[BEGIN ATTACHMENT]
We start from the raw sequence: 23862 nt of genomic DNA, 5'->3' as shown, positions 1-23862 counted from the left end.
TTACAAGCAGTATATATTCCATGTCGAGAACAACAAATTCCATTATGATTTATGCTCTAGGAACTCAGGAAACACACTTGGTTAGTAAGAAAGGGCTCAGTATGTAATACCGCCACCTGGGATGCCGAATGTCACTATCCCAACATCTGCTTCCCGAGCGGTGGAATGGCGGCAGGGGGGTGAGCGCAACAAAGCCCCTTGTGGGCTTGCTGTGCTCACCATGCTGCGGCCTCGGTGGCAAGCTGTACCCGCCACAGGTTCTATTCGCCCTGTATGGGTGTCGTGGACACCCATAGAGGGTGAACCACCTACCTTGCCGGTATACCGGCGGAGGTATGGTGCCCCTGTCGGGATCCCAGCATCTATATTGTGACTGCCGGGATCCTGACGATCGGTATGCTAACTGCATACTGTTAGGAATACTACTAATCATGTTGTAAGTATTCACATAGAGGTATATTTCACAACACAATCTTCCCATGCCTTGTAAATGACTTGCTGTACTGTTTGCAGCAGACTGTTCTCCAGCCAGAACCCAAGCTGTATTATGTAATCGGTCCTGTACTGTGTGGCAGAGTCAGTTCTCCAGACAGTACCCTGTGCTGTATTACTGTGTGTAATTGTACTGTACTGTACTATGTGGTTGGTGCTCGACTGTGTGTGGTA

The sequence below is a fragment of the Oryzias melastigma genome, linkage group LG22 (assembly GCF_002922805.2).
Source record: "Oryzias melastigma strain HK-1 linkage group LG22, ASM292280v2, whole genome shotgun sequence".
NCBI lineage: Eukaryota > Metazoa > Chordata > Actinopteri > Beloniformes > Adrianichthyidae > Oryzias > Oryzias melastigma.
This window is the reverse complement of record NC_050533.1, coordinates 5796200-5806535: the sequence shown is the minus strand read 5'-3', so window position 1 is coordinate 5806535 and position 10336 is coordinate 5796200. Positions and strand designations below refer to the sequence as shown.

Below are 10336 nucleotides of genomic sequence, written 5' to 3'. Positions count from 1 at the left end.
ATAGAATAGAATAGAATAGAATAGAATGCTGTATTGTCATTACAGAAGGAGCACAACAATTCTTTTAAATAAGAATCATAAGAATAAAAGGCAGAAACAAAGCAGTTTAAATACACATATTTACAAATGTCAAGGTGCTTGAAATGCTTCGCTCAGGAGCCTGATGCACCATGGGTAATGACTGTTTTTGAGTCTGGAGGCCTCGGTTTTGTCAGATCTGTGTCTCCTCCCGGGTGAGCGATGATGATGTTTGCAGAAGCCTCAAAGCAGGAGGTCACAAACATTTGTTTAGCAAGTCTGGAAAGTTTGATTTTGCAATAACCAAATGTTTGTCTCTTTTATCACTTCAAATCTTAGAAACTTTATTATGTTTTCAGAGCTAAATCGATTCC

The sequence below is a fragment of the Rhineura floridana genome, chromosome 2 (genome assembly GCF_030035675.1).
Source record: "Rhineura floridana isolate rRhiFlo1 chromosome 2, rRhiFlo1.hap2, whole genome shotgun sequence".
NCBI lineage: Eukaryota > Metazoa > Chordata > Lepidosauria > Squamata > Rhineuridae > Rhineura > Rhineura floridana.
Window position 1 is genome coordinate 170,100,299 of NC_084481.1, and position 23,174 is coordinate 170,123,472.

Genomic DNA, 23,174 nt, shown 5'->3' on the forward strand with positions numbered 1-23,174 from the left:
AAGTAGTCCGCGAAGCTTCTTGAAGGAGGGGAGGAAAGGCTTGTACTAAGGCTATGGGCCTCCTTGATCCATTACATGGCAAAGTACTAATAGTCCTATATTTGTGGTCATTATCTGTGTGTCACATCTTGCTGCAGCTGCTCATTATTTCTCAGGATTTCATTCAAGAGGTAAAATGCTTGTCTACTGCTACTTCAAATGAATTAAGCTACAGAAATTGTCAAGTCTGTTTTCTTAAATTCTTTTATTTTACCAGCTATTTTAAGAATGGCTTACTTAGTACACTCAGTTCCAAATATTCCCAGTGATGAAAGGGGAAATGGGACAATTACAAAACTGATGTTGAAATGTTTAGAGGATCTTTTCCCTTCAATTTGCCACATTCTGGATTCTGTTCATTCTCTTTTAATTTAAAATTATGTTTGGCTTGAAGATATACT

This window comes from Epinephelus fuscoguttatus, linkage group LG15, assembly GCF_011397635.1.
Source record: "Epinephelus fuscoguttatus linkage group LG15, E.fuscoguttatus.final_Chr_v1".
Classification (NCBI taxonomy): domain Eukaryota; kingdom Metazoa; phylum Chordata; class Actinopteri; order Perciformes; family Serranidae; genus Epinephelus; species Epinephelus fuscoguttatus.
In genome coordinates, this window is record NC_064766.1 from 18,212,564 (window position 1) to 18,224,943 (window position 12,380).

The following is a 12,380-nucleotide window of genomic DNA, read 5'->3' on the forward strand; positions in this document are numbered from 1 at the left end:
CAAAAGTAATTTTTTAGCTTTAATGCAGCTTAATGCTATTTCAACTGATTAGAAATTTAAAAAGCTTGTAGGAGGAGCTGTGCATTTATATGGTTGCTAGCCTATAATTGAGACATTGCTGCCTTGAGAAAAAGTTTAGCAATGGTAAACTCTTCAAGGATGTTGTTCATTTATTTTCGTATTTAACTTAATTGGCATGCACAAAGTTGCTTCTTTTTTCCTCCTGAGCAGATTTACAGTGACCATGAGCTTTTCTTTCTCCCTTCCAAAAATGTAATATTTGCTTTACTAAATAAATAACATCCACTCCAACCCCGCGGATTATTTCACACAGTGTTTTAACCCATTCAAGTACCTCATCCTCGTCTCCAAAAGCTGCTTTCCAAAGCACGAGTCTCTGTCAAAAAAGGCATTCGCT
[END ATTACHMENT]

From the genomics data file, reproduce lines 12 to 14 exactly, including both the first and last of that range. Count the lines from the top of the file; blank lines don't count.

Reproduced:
Window position 1 is genome coordinate 170,100,299 of NC_084481.1, and position 23,174 is coordinate 170,123,472.

Genomic DNA, 23,174 nt, shown 5'->3' on the forward strand with positions numbered 1-23,174 from the left:
AAGTAGTCCGCGAAGCTTCTTGAAGGAGGGGAGGAAAGGCTTGTACTAAGGCTATGGGCCTCCTTGATCCATTACATGGCAAAGTACTAATAGTCCTATATTTGTGGTCATTATCTGTGTGTCACATCTTGCTGCAGCTGCTCATTATTTCTCAGGATTTCATTCAAGAGGTAAAATGCTTGTCTACTGCTACTTCAAATGAATTAAGCTACAGAAATTGTCAAGTCTGTTTTCTTAAATTCTTTTATTTTACCAGCTATTTTAAGAATGGCTTACTTAGTACACTCAGTTCCAAATATTCCCAGTGATGAAAGGGGAAATGGGACAATTACAAAACTGATGTTGAAATGTTTAGAGGATCTTTTCCCTTCAATTTGCCACATTCTGGATTCTGTTCATTCTCTTTTAATTTAAAATTATGTTTGGCTTGAAGATATACT